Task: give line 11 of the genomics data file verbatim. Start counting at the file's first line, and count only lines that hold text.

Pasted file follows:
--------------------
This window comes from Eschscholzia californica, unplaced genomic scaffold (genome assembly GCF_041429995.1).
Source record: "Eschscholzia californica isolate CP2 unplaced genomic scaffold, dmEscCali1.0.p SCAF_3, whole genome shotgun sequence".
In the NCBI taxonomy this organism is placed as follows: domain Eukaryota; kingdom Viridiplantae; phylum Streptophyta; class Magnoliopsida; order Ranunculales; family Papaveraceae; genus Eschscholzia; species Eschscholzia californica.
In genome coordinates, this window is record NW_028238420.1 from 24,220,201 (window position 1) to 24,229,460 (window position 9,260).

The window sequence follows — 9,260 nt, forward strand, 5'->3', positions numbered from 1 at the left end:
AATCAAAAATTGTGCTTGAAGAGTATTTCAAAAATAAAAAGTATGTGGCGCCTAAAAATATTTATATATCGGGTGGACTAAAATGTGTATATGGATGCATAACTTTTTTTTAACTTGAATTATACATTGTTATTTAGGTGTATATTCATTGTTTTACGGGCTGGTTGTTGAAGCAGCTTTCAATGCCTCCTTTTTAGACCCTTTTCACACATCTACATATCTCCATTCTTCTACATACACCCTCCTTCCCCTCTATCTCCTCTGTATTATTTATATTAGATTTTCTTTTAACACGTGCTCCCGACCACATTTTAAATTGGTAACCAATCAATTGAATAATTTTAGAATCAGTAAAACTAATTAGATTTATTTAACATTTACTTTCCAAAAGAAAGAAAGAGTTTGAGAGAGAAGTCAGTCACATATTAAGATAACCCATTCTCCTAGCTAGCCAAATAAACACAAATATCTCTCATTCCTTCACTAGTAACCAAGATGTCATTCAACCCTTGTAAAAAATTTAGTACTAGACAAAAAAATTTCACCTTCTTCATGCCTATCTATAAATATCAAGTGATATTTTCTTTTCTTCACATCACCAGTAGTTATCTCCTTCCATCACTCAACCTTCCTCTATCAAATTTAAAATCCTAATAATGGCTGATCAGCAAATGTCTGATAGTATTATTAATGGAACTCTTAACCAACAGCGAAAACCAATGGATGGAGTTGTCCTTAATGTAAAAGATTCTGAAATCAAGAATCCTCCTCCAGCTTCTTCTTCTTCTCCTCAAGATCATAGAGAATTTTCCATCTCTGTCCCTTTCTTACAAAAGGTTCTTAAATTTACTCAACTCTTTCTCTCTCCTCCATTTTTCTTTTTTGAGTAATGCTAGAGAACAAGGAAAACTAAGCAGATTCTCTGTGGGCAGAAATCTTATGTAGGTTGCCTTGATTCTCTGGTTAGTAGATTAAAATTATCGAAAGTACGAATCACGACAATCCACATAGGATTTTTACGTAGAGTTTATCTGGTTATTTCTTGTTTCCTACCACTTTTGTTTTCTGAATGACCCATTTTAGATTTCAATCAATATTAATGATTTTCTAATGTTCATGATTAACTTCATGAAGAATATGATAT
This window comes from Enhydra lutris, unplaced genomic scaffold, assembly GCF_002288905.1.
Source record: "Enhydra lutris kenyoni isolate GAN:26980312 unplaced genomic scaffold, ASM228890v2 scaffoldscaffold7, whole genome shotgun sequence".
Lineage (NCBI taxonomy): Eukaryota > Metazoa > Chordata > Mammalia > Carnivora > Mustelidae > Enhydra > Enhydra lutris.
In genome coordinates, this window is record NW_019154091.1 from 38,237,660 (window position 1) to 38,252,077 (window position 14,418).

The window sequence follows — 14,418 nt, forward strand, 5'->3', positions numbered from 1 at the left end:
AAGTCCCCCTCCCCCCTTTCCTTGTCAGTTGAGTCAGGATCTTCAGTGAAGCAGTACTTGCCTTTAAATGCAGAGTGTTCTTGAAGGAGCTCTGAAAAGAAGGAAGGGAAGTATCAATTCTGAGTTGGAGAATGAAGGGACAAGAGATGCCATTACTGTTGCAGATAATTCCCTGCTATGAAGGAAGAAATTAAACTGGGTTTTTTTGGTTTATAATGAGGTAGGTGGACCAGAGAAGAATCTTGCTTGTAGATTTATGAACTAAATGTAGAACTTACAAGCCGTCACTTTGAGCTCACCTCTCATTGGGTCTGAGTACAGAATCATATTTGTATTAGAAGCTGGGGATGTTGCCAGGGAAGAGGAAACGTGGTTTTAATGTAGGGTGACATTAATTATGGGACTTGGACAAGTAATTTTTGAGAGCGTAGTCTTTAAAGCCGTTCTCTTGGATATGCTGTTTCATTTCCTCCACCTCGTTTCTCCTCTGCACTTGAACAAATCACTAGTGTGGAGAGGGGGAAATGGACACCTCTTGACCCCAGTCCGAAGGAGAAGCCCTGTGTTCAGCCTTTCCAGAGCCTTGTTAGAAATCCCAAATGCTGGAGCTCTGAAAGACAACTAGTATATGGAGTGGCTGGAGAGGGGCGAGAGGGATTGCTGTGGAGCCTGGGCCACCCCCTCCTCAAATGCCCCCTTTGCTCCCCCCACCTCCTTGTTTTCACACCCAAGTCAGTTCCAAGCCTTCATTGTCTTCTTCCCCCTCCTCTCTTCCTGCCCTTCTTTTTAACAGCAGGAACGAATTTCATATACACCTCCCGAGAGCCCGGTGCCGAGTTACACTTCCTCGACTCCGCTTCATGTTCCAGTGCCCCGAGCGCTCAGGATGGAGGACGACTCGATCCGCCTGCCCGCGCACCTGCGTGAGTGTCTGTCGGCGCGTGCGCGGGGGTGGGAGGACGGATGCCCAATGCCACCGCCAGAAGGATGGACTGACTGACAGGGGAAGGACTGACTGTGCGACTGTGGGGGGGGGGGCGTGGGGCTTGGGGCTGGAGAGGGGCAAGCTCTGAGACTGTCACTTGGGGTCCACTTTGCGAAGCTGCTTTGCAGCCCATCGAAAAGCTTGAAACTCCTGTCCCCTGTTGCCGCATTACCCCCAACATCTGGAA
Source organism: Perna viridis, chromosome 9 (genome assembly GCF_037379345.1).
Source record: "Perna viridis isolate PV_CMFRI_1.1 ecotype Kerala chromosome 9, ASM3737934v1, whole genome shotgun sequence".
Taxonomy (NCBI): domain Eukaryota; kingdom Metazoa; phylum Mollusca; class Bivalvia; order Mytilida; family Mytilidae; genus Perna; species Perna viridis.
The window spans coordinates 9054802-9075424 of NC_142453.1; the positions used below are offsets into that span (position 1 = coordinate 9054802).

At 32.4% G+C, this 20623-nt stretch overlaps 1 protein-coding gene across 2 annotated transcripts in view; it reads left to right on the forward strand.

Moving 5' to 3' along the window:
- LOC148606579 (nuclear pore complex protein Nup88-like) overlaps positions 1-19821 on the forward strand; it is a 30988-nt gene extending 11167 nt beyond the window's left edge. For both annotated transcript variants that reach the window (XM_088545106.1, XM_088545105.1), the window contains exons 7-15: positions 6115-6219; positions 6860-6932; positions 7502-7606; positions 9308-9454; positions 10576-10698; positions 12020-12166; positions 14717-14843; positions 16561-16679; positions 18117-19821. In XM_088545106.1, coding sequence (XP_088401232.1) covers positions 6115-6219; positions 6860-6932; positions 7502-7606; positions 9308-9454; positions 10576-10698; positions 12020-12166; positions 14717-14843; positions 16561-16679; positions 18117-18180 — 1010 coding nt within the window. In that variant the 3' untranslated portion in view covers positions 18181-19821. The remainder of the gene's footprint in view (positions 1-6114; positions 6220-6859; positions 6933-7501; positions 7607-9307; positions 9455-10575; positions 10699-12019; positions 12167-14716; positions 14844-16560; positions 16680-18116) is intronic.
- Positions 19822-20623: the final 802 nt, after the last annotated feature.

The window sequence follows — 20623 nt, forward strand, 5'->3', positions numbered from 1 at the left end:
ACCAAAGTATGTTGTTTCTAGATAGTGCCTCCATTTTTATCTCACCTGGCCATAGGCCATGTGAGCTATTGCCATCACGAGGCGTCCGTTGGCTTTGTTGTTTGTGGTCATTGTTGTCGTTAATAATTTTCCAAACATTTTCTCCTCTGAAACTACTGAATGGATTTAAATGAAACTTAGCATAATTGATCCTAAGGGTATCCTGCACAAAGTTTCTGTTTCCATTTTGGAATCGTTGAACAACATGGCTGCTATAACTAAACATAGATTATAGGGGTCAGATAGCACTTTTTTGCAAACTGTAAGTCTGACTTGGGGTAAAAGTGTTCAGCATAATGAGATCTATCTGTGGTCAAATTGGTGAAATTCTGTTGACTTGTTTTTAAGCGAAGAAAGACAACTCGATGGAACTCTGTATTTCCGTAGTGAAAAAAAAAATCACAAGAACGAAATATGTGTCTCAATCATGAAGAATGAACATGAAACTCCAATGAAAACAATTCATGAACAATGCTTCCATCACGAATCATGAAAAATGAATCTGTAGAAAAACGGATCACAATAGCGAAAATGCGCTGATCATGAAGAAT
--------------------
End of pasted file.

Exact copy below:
The window sequence follows — 14,418 nt, forward strand, 5'->3', positions numbered from 1 at the left end: